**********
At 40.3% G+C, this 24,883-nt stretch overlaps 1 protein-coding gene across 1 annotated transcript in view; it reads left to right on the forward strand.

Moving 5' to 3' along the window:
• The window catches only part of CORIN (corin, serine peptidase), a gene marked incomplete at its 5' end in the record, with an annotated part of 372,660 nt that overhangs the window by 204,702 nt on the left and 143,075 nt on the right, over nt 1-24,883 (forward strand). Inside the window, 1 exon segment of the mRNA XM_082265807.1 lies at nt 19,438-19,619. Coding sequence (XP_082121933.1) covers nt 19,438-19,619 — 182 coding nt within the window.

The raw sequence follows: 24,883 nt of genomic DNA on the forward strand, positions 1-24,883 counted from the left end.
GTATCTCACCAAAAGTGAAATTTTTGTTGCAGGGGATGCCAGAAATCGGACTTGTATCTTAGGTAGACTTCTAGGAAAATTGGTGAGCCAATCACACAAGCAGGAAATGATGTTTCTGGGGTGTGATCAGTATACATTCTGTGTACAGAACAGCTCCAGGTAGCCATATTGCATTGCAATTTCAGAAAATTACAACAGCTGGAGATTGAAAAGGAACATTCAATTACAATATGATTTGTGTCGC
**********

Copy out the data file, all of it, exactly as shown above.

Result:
At 40.3% G+C, this 24,883-nt stretch overlaps 1 protein-coding gene across 1 annotated transcript in view; it reads left to right on the forward strand.

Moving 5' to 3' along the window:
• The window catches only part of CORIN (corin, serine peptidase), a gene marked incomplete at its 5' end in the record, with an annotated part of 372,660 nt that overhangs the window by 204,702 nt on the left and 143,075 nt on the right, over nt 1-24,883 (forward strand). Inside the window, 1 exon segment of the mRNA XM_082265807.1 lies at nt 19,438-19,619. Coding sequence (XP_082121933.1) covers nt 19,438-19,619 — 182 coding nt within the window.

The raw sequence follows: 24,883 nt of genomic DNA on the forward strand, positions 1-24,883 counted from the left end.
GTATCTCACCAAAAGTGAAATTTTTGTTGCAGGGGATGCCAGAAATCGGACTTGTATCTTAGGTAGACTTCTAGGAAAATTGGTGAGCCAATCACACAAGCAGGAAATGATGTTTCTGGGGTGTGATCAGTATACATTCTGTGTACAGAACAGCTCCAGGTAGCCATATTGCATTGCAATTTCAGAAAATTACAACAGCTGGAGATTGAAAAGGAACATTCAATTACAATATGATTTGTGTCGC